The strategic policing requirement is intended, among other things, to inform the inspectors on the sort of things that they should be looking at. We are all aware that the strategic policing requirement feeds into a range of discussions. The question of whether there is a division between local and national policing is one that begins to dissolve once you get into it. I had a fascinating briefing some while ago about traffic policing and the extent to which it has to be a co-operative activity between different forces. I had not thought it through before. There was a great deal of linkage all the way through. I am impressed by the extent to which our forces already co-operate in the sort of specialised units that the noble Lord talked about, outside London where there are many forces smaller than the Metropolitan Police. We will look at this and make sure that it is fully in the Bill.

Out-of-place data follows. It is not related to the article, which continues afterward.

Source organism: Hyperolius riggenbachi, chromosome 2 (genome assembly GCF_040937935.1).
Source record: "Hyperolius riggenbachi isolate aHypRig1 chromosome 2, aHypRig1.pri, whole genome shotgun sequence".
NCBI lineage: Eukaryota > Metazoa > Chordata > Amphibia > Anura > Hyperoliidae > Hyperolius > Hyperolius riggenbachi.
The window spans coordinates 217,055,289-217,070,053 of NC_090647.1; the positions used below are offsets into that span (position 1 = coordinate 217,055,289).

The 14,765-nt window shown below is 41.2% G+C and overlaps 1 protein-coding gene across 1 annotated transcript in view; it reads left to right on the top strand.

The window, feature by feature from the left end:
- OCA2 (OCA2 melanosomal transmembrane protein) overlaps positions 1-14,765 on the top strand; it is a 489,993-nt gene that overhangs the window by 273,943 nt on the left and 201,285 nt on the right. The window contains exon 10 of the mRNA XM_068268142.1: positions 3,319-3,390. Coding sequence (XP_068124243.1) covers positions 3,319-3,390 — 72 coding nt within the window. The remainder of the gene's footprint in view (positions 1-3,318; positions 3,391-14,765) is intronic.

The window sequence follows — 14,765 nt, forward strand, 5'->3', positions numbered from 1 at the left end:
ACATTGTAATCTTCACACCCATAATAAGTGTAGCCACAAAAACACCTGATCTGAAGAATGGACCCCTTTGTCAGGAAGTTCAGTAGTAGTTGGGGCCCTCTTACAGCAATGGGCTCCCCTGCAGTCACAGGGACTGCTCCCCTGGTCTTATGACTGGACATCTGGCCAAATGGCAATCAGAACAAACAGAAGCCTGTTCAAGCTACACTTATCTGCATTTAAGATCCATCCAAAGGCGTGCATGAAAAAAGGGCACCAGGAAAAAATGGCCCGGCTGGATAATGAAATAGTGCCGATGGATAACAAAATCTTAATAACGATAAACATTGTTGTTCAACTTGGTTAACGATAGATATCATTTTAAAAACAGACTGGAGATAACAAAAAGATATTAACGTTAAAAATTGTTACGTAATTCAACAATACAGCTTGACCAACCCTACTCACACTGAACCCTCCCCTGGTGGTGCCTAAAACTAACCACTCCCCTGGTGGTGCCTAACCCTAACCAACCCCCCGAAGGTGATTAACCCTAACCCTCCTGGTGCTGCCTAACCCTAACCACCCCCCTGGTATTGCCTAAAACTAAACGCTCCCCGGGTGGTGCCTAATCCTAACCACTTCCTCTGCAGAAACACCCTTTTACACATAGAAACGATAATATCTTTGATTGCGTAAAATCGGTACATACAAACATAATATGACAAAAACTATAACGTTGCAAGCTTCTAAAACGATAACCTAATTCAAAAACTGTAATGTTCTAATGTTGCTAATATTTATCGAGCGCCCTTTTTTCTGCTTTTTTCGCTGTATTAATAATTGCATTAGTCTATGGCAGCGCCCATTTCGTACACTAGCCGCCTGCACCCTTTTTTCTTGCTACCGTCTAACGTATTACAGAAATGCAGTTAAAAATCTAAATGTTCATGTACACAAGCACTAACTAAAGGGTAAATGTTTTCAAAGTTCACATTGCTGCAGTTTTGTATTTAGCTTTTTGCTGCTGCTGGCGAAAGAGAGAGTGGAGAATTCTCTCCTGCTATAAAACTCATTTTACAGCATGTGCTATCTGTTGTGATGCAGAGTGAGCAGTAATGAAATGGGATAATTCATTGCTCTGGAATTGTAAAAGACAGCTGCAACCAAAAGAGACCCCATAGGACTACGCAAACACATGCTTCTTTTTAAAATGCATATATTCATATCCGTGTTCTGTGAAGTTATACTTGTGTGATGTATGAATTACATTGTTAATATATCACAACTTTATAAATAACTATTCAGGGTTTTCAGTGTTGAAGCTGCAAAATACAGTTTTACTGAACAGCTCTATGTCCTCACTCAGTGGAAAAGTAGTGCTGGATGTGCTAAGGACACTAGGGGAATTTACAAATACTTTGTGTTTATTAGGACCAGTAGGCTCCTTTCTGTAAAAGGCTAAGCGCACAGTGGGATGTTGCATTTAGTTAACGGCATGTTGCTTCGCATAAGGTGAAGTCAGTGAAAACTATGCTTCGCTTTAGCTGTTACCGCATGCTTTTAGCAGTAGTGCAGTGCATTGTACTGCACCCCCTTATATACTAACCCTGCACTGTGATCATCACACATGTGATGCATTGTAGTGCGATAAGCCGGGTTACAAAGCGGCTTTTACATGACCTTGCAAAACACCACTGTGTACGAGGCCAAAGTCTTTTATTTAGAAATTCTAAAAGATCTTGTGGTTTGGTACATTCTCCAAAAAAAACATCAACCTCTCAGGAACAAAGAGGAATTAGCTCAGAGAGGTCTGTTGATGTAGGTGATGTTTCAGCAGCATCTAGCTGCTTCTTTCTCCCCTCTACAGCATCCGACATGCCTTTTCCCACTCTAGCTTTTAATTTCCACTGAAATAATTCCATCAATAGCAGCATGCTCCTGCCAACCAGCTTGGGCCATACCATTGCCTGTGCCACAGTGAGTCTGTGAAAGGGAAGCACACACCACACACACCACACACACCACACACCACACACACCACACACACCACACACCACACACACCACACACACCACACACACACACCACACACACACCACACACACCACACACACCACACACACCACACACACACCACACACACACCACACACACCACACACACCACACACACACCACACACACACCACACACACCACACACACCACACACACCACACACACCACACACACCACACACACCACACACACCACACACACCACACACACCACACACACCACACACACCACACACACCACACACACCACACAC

My Lords, I thank the Minister for his reply and I thank all noble Lords who participated in the debate, which covered some serious and important issues. That is why we have gone on at such length; it was necessary to cover the topics that we did. I will start with the point about having regard to the strategic policing requirement. My concern is that having regard to something is fine: “Yes, I have had regard to it, Minister, and then I have gone and done something else”. That is not the same as being inspected against it. It is not a matter of balance, but of what happens in practice on the ground. The words “have regard to” will not make people who want to have local policing requirements as a very important part of their menu do anything other than that. Being inspected against it would be the really important measure. I found the arguments of my noble friend Lord Harris compelling when he talked of the national threats that face us and the way in which they cover the whole country. Judging by the way noble Lords listened to that part of the debate, there was a general sense across the House that what the noble Lord was talking about was likely to be the situation.